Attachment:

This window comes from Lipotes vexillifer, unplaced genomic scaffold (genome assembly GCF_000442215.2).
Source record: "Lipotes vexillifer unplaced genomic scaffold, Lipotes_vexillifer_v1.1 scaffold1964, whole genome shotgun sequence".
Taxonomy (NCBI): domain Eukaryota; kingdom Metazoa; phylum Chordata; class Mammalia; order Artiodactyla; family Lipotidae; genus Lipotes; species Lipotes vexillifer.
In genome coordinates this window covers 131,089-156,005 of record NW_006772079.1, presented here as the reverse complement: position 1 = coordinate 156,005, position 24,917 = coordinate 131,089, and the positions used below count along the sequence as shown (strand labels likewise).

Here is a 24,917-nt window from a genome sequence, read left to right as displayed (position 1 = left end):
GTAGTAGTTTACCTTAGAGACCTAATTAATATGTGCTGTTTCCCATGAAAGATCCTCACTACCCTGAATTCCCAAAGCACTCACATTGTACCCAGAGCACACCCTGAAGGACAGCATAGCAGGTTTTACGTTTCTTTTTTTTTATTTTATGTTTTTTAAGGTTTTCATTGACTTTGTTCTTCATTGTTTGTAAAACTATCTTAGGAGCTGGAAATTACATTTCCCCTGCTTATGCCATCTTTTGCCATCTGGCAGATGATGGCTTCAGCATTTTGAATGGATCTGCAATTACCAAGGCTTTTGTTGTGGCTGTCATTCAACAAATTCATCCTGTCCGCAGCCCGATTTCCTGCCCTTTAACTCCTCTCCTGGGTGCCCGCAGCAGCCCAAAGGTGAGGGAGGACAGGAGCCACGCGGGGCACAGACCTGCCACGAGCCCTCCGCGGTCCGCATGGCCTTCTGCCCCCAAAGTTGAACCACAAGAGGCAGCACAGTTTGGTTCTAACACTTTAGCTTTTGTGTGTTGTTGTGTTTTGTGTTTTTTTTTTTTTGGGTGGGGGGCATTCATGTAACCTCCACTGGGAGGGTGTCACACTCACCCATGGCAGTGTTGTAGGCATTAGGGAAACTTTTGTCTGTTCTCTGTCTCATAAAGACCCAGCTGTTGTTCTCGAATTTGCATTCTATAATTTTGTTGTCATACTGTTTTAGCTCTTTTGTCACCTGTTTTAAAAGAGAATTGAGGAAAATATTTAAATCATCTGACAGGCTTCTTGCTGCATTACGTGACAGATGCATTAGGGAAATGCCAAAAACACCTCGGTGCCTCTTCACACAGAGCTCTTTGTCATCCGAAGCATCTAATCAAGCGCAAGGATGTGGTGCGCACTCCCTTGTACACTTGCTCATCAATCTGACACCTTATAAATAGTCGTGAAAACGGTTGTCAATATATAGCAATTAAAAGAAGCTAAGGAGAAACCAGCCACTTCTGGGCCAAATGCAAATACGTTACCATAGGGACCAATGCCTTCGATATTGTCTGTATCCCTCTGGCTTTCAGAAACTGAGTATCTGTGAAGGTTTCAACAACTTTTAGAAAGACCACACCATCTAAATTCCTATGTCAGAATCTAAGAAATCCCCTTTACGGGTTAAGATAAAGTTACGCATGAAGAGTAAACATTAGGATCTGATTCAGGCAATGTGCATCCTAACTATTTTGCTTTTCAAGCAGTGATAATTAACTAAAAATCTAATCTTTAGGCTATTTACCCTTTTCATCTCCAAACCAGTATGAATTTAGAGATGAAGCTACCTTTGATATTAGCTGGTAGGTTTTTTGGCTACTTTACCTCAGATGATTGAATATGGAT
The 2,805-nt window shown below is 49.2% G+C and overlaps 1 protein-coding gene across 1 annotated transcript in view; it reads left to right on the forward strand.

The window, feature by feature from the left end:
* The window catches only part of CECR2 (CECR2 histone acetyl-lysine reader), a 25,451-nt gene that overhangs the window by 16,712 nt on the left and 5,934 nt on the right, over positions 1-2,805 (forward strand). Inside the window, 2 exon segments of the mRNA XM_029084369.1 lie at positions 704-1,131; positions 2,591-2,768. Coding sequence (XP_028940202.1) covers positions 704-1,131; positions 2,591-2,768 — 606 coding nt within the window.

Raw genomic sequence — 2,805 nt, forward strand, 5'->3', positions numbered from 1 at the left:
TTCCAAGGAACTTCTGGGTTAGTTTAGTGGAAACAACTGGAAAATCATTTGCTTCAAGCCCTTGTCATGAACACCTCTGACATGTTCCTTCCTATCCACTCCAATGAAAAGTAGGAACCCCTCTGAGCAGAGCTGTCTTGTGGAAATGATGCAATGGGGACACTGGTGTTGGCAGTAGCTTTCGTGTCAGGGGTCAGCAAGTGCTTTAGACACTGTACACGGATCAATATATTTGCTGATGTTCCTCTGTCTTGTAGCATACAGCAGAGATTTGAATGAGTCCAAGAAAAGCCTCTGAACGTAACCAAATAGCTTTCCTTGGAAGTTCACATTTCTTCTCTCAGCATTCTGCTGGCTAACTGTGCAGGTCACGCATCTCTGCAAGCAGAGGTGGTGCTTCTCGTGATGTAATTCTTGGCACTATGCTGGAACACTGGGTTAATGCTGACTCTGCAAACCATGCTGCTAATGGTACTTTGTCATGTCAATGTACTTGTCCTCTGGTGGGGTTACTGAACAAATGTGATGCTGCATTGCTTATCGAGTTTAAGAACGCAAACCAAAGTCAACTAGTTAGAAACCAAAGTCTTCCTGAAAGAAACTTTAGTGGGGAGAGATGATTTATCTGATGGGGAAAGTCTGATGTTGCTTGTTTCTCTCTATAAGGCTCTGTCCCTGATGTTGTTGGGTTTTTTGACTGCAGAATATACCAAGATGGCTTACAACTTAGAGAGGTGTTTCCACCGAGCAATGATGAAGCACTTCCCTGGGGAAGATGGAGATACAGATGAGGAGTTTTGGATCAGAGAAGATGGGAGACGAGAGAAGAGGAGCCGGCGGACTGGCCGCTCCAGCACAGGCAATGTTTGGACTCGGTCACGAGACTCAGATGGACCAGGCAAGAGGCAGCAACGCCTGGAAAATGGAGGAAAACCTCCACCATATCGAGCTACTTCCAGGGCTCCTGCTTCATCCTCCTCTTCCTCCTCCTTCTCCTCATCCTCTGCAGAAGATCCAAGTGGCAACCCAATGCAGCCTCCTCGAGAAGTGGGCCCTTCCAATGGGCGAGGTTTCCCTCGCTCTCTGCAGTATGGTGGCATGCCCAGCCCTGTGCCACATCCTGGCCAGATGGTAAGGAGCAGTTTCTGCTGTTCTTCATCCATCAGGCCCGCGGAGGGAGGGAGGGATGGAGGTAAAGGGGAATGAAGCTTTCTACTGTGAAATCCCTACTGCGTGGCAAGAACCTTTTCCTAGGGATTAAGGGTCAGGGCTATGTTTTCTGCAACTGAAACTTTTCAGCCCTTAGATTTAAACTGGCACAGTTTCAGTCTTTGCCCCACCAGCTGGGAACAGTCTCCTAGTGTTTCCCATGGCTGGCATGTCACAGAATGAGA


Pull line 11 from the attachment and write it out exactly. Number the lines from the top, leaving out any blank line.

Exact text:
TTCCAAGGAACTTCTGGGTTAGTTTAGTGGAAACAACTGGAAAATCATTTGCTTCAAGCCCTTGTCATGAACACCTCTGACATGTTCCTTCCTATCCACTCCAATGAAAAGTAGGAACCCCTCTGAGCAGAGCTGTCTTGTGGAAATGATGCAATGGGGACACTGGTGTTGGCAGTAGCTTTCGTGTCAGGGGTCAGCAAGTGCTTTAGACACTGTACACGGATCAATATATTTGCTGATGTTCCTCTGTCTTGTAGCATACAGCAGAGATTTGAATGAGTCCAAGAAAAGCCTCTGAACGTAACCAAATAGCTTTCCTTGGAAGTTCACATTTCTTCTCTCAGCATTCTGCTGGCTAACTGTGCAGGTCACGCATCTCTGCAAGCAGAGGTGGTGCTTCTCGTGATGTAATTCTTGGCACTATGCTGGAACACTGGGTTAATGCTGACTCTGCAAACCATGCTGCTAATGGTACTTTGTCATGTCAATGTACTTGTCCTCTGGTGGGGTTACTGAACAAATGTGATGCTGCATTGCTTATCGAGTTTAAGAACGCAAACCAAAGTCAACTAGTTAGAAACCAAAGTCTTCCTGAAAGAAACTTTAGTGGGGAGAGATGATTTATCTGATGGGGAAAGTCTGATGTTGCTTGTTTCTCTCTATAAGGCTCTGTCCCTGATGTTGTTGGGTTTTTTGACTGCAGAATATACCAAGATGGCTTACAACTTAGAGAGGTGTTTCCACCGAGCAATGATGAAGCACTTCCCTGGGGAAGATGGAGATACAGATGAGGAGTTTTGGATCAGAGAAGATGGGAGACGAGAGAAGAGGAGCCGGCGGACTGGCCGCTCCAGCACAGGCAATGTTTGGACTCGGTCACGAGACTCAGATGGACCAGGCAAGAGGCAGCAACGCCTGGAAAATGGAGGAAAACCTCCACCATATCGAGCTACTTCCAGGGCTCCTGCTTCATCCTCCTCTTCCTCCTCCTTCTCCTCATCCTCTGCAGAAGATCCAAGTGGCAACCCAATGCAGCCTCCTCGAGAAGTGGGCCCTTCCAATGGGCGAGGTTTCCCTCGCTCTCTGCAGTATGGTGGCATGCCCAGCCCTGTGCCACATCCTGGCCAGATGGTAAGGAGCAGTTTCTGCTGTTCTTCATCCATCAGGCCCGCGGAGGGAGGGAGGGATGGAGGTAAAGGGGAATGAAGCTTTCTACTGTGAAATCCCTACTGCGTGGCAAGAACCTTTTCCTAGGGATTAAGGGTCAGGGCTATGTTTTCTGCAACTGAAACTTTTCAGCCCTTAGATTTAAACTGGCACAGTTTCAGTCTTTGCCCCACCAGCTGGGAACAGTCTCCTAGTGTTTCCCATGGCTGGCATGTCACAGAATGAGA